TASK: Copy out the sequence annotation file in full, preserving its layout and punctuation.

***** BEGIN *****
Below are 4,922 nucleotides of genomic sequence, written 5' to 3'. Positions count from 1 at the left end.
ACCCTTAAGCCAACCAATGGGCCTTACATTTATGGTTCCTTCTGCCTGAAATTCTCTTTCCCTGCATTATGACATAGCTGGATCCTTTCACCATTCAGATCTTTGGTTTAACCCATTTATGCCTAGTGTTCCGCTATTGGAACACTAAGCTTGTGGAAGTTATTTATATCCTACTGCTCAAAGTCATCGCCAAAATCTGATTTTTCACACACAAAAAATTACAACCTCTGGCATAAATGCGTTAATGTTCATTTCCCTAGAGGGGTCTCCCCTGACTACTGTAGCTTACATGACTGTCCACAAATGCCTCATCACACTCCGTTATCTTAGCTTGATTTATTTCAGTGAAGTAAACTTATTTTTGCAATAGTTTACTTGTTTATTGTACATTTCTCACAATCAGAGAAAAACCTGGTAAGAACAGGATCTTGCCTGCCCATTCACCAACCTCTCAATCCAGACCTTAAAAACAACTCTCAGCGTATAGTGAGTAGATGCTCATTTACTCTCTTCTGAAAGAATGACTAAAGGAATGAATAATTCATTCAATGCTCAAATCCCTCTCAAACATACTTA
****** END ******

Below are 4,922 nucleotides of genomic sequence, written 5' to 3'. Positions count from 1 at the left end.
ACCCTTAAGCCAACCAATGGGCCTTACATTTATGGTTCCTTCTGCCTGAAATTCTCTTTCCCTGCATTATGACATAGCTGGATCCTTTCACCATTCAGATCTTTGGTTTAACCCATTTATGCCTAGTGTTCCGCTATTGGAACACTAAGCTTGTGGAAGTTATTTATATCCTACTGCTCAAAGTCATCGCCAAAATCTGATTTTTCACACACAAAAAATTACAACCTCTGGCATAAATGCGTTAATGTTCATTTCCCTAGAGGGGTCTCCCCTGACTACTGTAGCTTACATGACTGTCCACAAATGCCTCATCACACTCCGTTATCTTAGCTTGATTTATTTCAGTGAAGTAAACTTATTTTTGCAATAGTTTACTTGTTTATTGTACATTTCTCACAATCAGAGAAAAACCTGGTAAGAACAGGATCTTGCCTGCCCATTCACCAACCTCTCAATCCAGACCTTAAAAACAACTCTCAGCGTATAGTGAGTAGATGCTCATTTACTCTCTTCTGAAAGAATGACTAAAGGAATGAATAATTCATTCAATGCTCAAATCCCTCTCAAACATACTTA